If you’ve been around the blogosphere lately, you’re fully aware that “Put it in a Jar” is the new “Put a Bird on It!”. Jo-Ann Fabrics has a Pinterest board dedicated to mason jars. A former coworker has her own board spotlighting the best worst usages of the medium.
I am not sure whether I became a fan of mason jars before or after their surge to popularity, but even though they’re featured in every third blog post in the crafting and cooking sphere, I still think they’re pretty rad. My latest obsession has been mason jar salads. I started making them about a month or so ago and it has changed my lunchtime routine for good. At first I was unsure if I believed the promise of freshness and non-soggy lettuce, but the claims have been verified. I make a week’s worth of salads every Sunday evening (dressing and almost everything else – see below) and don’t have to think about lunch once during the work week. Since I often eat lunch and dinner at work, this is fantastic for me and saves me from succumbing to eating out.
If you aren’t sick of (fill-in-the-blank)-in-a-jar yet, here are some tips for awesome mason jar salads of your own.
1. Build a Pantry Sure you’ll have to buy things like lettuce, tomatoes, cucumbers and such every week, but there are a ton of things that will last weeks if not months that make your salads interesting. I like slivered almonds, olives, canned roasted red peppers, and wonton strips. Vegetables like zucchini last for over a week in the fridge and can easily be grilled for salads. Beans and grains are a great addition, too. I use a lot of frozen veggies, like corn and edamame, which defrost in the fridge by the time you’re ready to eat your salad. If you have these things already at your disposal you can spend much less than $10 for a week’s worth of lunches.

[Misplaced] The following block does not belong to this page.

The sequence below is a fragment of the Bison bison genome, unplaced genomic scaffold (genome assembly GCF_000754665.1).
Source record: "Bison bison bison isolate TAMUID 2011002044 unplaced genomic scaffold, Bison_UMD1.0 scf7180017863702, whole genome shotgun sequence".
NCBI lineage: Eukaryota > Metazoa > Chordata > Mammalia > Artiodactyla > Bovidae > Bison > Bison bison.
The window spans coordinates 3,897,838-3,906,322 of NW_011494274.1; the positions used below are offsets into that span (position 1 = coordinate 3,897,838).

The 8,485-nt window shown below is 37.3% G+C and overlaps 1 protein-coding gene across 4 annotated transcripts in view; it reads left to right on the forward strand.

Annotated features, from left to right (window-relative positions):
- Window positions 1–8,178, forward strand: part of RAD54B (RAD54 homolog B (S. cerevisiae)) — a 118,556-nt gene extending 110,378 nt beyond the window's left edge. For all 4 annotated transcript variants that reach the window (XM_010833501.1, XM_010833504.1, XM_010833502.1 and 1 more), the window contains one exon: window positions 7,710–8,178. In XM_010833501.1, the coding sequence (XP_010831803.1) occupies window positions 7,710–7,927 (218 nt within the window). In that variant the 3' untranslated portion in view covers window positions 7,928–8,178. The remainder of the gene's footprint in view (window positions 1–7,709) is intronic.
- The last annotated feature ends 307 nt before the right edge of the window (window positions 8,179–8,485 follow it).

2. Don’t Overdo It I started by making 5 salads a week and invariable one would go to waste. Between work luncheons and seriously craving Chipotle, there’s almost always one day a week that I don’t need to have a lunch. Rather than letting one go to waste, I make 4. If I still need a lunch for Friday, I just pack one up on Thursday night.
3. Come up with a Theme I cycle between salad “themes” for the week so I’m not eating the same thing every day. I switch between Asian, Mexican, Garden and Froo-Froo (which usually means adding quinoa). I’ll make two salads from two of the themes each week. I get bored with food easily and I like to make a decision on what type of salad I want to eat that day rather than being stuck with a fridge full of one kind.
4. Gather Inspiration If you can’t think of more than romaine, cucumber, tomato, ranch for a salad, there are tons of places to get awesome ideas. The link I posted above is a good start. You can also check out salad recipes from your favorite restaurant. Trader Joe’s and Corner Bakery are two of my favorite sources. A friend was bringing in this Asian salad from Costco that I liked so I bought some Napa cabbage, wonton strips, almonds and made an Asian dressing for a homemade version. Anything they make anywhere else is reproducible at home.
5. Put Ingredients Where They Belong Obviously you want to separate the lettuce from the dressing, which can be done using any veggie that won’t get soggy. However, some pick up the flavor of the dressing better and just get yummier. I like putting mushrooms, edamame, tofu and carrots on the bottom. They stand up well, but still soak up a lot of flavor. I’ve found you can put almost everything in the jar (including almonds, protein and cheese) except for one thing. Keep any crispy toppings in a separate baggy. Even on top, croutons, chow mein noodles and wonton and tortilla strips get soggy and no one likes soggy strips.
Sound good? Let me know your tips and recipes for mason jar salads. I’m always looking to shake them up (get it… that’s a pun because you shake it to mix the dressing… I bet you got it because you guys are smart).
Peace, love, and mason jars,